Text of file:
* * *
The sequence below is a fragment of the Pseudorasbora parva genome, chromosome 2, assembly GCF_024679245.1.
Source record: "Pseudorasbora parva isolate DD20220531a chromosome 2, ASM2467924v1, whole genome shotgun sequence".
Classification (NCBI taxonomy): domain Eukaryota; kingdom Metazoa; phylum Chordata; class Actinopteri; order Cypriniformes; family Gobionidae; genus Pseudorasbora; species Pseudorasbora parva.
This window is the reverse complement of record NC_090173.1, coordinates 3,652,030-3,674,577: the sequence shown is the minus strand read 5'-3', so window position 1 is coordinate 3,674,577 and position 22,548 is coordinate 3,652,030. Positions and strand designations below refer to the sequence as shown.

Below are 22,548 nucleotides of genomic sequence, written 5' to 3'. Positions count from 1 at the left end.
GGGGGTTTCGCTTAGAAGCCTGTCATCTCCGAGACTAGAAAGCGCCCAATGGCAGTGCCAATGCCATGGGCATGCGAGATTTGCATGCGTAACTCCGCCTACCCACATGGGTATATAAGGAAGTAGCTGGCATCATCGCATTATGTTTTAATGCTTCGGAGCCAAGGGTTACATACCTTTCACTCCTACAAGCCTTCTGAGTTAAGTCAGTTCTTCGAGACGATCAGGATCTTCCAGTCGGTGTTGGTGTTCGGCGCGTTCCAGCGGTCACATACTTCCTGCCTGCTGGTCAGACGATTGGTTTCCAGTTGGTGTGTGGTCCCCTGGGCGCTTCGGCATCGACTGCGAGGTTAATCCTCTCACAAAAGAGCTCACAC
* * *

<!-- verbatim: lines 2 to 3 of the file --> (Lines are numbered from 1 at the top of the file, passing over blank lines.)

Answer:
Source record: "Pseudorasbora parva isolate DD20220531a chromosome 2, ASM2467924v1, whole genome shotgun sequence".
Classification (NCBI taxonomy): domain Eukaryota; kingdom Metazoa; phylum Chordata; class Actinopteri; order Cypriniformes; family Gobionidae; genus Pseudorasbora; species Pseudorasbora parva.